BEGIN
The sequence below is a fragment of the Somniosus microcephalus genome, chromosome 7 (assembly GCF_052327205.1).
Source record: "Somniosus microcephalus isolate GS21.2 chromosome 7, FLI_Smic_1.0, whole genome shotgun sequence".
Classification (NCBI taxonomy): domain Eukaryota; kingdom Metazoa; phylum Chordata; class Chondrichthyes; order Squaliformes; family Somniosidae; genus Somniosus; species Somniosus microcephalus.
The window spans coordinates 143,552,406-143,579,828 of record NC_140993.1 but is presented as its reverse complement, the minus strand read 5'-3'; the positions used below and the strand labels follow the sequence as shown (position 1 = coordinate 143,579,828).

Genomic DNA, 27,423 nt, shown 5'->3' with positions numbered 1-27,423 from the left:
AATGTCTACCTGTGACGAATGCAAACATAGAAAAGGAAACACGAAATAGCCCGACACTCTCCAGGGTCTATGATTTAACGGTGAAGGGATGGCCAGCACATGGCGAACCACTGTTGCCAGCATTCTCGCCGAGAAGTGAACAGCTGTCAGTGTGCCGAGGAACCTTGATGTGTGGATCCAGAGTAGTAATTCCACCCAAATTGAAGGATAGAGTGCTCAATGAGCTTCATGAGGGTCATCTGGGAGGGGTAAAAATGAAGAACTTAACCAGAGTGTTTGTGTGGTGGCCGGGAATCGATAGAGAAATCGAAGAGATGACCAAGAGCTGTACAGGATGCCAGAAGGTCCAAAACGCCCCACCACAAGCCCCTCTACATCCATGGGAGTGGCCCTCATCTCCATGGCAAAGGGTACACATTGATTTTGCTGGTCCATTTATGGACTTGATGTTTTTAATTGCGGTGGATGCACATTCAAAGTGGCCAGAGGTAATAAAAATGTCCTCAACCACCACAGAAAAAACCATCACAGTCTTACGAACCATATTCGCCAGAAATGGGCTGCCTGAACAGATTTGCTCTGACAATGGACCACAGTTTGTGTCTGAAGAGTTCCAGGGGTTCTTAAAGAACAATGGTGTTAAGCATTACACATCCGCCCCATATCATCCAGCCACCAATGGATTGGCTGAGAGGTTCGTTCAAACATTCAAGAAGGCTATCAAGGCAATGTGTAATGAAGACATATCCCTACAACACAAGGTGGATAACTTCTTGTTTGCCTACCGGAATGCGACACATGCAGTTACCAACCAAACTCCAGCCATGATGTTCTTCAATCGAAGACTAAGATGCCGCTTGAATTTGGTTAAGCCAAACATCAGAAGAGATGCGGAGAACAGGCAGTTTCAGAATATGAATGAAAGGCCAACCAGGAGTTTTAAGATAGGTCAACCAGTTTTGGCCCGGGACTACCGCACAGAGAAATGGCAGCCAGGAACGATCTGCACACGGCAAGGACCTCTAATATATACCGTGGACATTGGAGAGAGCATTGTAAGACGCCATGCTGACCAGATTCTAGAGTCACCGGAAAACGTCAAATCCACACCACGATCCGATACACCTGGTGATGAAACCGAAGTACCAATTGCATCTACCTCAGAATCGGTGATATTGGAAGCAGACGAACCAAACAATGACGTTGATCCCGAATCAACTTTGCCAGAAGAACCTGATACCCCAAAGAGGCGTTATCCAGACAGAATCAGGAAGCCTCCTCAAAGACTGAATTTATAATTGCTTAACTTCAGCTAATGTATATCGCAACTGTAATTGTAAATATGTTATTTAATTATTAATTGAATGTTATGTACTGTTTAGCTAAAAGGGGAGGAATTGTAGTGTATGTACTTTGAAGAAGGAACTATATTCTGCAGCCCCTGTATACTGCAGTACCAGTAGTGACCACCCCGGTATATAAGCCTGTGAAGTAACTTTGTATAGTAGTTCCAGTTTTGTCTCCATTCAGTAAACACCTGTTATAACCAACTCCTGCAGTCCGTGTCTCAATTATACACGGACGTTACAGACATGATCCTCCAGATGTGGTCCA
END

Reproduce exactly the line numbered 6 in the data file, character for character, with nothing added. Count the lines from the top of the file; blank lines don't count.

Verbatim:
AATGTCTACCTGTGACGAATGCAAACATAGAAAAGGAAACACGAAATAGCCCGACACTCTCCAGGGTCTATGATTTAACGGTGAAGGGATGGCCAGCACATGGCGAACCACTGTTGCCAGCATTCTCGCCGAGAAGTGAACAGCTGTCAGTGTGCCGAGGAACCTTGATGTGTGGATCCAGAGTAGTAATTCCACCCAAATTGAAGGATAGAGTGCTCAATGAGCTTCATGAGGGTCATCTGGGAGGGGTAAAAATGAAGAACTTAACCAGAGTGTTTGTGTGGTGGCCGGGAATCGATAGAGAAATCGAAGAGATGACCAAGAGCTGTACAGGATGCCAGAAGGTCCAAAACGCCCCACCACAAGCCCCTCTACATCCATGGGAGTGGCCCTCATCTCCATGGCAAAGGGTACACATTGATTTTGCTGGTCCATTTATGGACTTGATGTTTTTAATTGCGGTGGATGCACATTCAAAGTGGCCAGAGGTAATAAAAATGTCCTCAACCACCACAGAAAAAACCATCACAGTCTTACGAACCATATTCGCCAGAAATGGGCTGCCTGAACAGATTTGCTCTGACAATGGACCACAGTTTGTGTCTGAAGAGTTCCAGGGGTTCTTAAAGAACAATGGTGTTAAGCATTACACATCCGCCCCATATCATCCAGCCACCAATGGATTGGCTGAGAGGTTCGTTCAAACATTCAAGAAGGCTATCAAGGCAATGTGTAATGAAGACATATCCCTACAACACAAGGTGGATAACTTCTTGTTTGCCTACCGGAATGCGACACATGCAGTTACCAACCAAACTCCAGCCATGATGTTCTTCAATCGAAGACTAAGATGCCGCTTGAATTTGGTTAAGCCAAACATCAGAAGAGATGCGGAGAACAGGCAGTTTCAGAATATGAATGAAAGGCCAACCAGGAGTTTTAAGATAGGTCAACCAGTTTTGGCCCGGGACTACCGCACAGAGAAATGGCAGCCAGGAACGATCTGCACACGGCAAGGACCTCTAATATATACCGTGGACATTGGAGAGAGCATTGTAAGACGCCATGCTGACCAGATTCTAGAGTCACCGGAAAACGTCAAATCCACACCACGATCCGATACACCTGGTGATGAAACCGAAGTACCAATTGCATCTACCTCAGAATCGGTGATATTGGAAGCAGACGAACCAAACAATGACGTTGATCCCGAATCAACTTTGCCAGAAGAACCTGATACCCCAAAGAGGCGTTATCCAGACAGAATCAGGAAGCCTCCTCAAAGACTGAATTTATAATTGCTTAACTTCAGCTAATGTATATCGCAACTGTAATTGTAAATATGTTATTTAATTATTAATTGAATGTTATGTACTGTTTAGCTAAAAGGGGAGGAATTGTAGTGTATGTACTTTGAAGAAGGAACTATATTCTGCAGCCCCTGTATACTGCAGTACCAGTAGTGACCACCCCGGTATATAAGCCTGTGAAGTAACTTTGTATAGTAGTTCCAGTTTTGTCTCCATTCAGTAAACACCTGTTATAACCAACTCCTGCAGTCCGTGTCTCAATTATACACGGACGTTACAGACATGATCCTCCAGATGTGGTCCA